EXISTING LAW: The Individuals with Disabilities Education Act (IDEA) contains federal standards for special education and related services to be provided to children with disabilities throughout the U.S. The most important standard is that each such child is entitled to a free appropriate public education. Education agencies, both state and local, receive Federal funding to assist in meeting this mandate. When special education services are provided to a child, there must be an Individualized Education Program (IEP) to describe the needs of the child for special instruction, the services to be provided, and the goals to be achieved. The law also requires the use of qualified personnel to deliver services. Federal funds are available to support personnel training programs. 

The components of an appropriate education are not strictly defined in IDEA. As a result it is easy and tempting for school personnel to determine a child's needs largely on the basis of the school's capacity (or lack of capacity) to provide special instruction or services. This being the case, blind students who may have even a limited ability to read print are guided toward receiving instruction in that form instead of using Braille. Procedural safeguards, including the right to challenge decisions through administrative and court appeals, exist under IDEA, but such proceedings are time-consuming and costly in financial and educational resources. 

PROPOSED LEGISLATION: Congress should amend the Individuals with Disabilities Education Act to include provisions for strengthening programs of Braille literacy instruction and the cost-effective transcription of instructional materials into Braille. This proposal, entitled the Blind Persons' Literacy Rights and Education Act, is patterned after laws with a similar purpose which twenty-one states have now enacted. The following provisions are included: (1) definitions of the terms blind or visually impaired children and Braille Literacy Plan, including a presumption in favor of teaching Braille for such children; (2) specification of requirements for a Braille Literacy Plan to be included in the IEP of each child whose vision restriction meets the definition of blind or visually impaired; (3) specification of standards and procedures to insure that qualified personnel are provided for Braille instruction; and (4) specification of purchasing conditions to insure that each edition of a text or other material obtained is also supplied in an electronically stored digital text format. 

The Braille Literacy Plan required for each blind student will assure an individualized literacy skills assessment. Braille for many may not be the exclusive literacy tool, but its potential usefulness even to those who can also read some printed matter must not be overlooked. To the extent necessary as determined and stated in the IEP, Braille instruction would be provided so that the literacy skills of blind and visually impaired students are generally on a par with literacy skills achieved by sighted students of comparable ability and grade level. Wider availability of Braille materials and competent instruction in their use will be essential in achieving this goal. Therefore, provisions for teacher training and cost-effective provision of texts on standard computer diskettes have been included.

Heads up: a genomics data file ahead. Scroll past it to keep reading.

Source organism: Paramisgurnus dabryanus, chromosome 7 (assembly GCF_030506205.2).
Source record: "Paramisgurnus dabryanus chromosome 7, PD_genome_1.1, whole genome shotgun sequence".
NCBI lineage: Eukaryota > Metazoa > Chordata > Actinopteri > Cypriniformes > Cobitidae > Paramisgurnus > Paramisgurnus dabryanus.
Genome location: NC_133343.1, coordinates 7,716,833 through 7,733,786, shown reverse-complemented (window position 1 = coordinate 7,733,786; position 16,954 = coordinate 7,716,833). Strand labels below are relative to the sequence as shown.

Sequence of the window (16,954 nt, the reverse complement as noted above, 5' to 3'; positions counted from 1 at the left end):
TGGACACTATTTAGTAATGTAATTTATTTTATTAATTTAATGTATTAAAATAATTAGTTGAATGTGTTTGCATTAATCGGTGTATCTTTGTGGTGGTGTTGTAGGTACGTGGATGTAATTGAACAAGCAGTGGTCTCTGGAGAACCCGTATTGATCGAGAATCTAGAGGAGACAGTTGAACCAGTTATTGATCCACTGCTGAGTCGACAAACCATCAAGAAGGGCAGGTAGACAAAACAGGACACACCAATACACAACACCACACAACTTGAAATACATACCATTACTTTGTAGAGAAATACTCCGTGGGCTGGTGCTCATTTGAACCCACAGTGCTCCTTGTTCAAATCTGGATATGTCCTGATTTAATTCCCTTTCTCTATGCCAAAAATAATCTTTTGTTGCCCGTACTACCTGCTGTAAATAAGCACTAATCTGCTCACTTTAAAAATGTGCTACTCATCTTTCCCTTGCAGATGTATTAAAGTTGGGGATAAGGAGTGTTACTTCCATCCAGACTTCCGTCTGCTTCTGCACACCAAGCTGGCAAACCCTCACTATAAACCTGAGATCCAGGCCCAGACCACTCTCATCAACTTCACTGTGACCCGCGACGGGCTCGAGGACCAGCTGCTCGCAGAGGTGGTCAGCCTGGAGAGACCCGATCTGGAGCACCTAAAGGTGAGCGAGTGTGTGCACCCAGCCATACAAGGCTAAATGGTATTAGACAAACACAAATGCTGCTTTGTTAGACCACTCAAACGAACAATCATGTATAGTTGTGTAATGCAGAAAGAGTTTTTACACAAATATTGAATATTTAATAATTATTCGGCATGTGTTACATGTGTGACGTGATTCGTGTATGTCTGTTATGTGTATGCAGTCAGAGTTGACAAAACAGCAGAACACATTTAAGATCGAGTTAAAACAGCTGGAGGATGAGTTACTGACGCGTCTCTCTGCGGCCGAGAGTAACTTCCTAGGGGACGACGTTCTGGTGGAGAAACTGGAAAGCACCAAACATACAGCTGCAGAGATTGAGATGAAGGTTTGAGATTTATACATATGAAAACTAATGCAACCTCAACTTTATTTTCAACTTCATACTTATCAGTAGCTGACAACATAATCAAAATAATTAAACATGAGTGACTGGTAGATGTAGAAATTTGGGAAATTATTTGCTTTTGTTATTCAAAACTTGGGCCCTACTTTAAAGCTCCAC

NEED FOR LEGISLATION: It is the policy of our nation as stated in the National Education Goals that by the year 2000 every adult American will be literate and will possess the knowledge and skills necessary to compete in a global economy and exercise the rights and responsibilities of citizenship. In order for blind adults to achieve this goal, literacy instruction must be strengthened for children. The direction of current trends and educational programming shows that this goal will not be achieved without deliberate corrective action. According to official child count figures supplied annually by state and local education agencies, thirty-one percent of the blind students at the elementary and secondary levels are nonreaders, and that percentage increases every year. The number who read Braille is correspondingly declining. 

The experience gathered in many states over several years shows that a legislative response is needed to reverse this trend of growing illiteracy among blind school-age youth. Amendments to IDEA, expected to be considered by Congress during 1994, would provide the most appropriate vehicle for this urgently needed remedial legislation. By passing the  -Blind Persons' Literacy Rights and Education Act, Congress can provide the leadership to ensure that blind students graduate from our nation's schools literate and armed with the necessary skills to be first-class citizens of our society.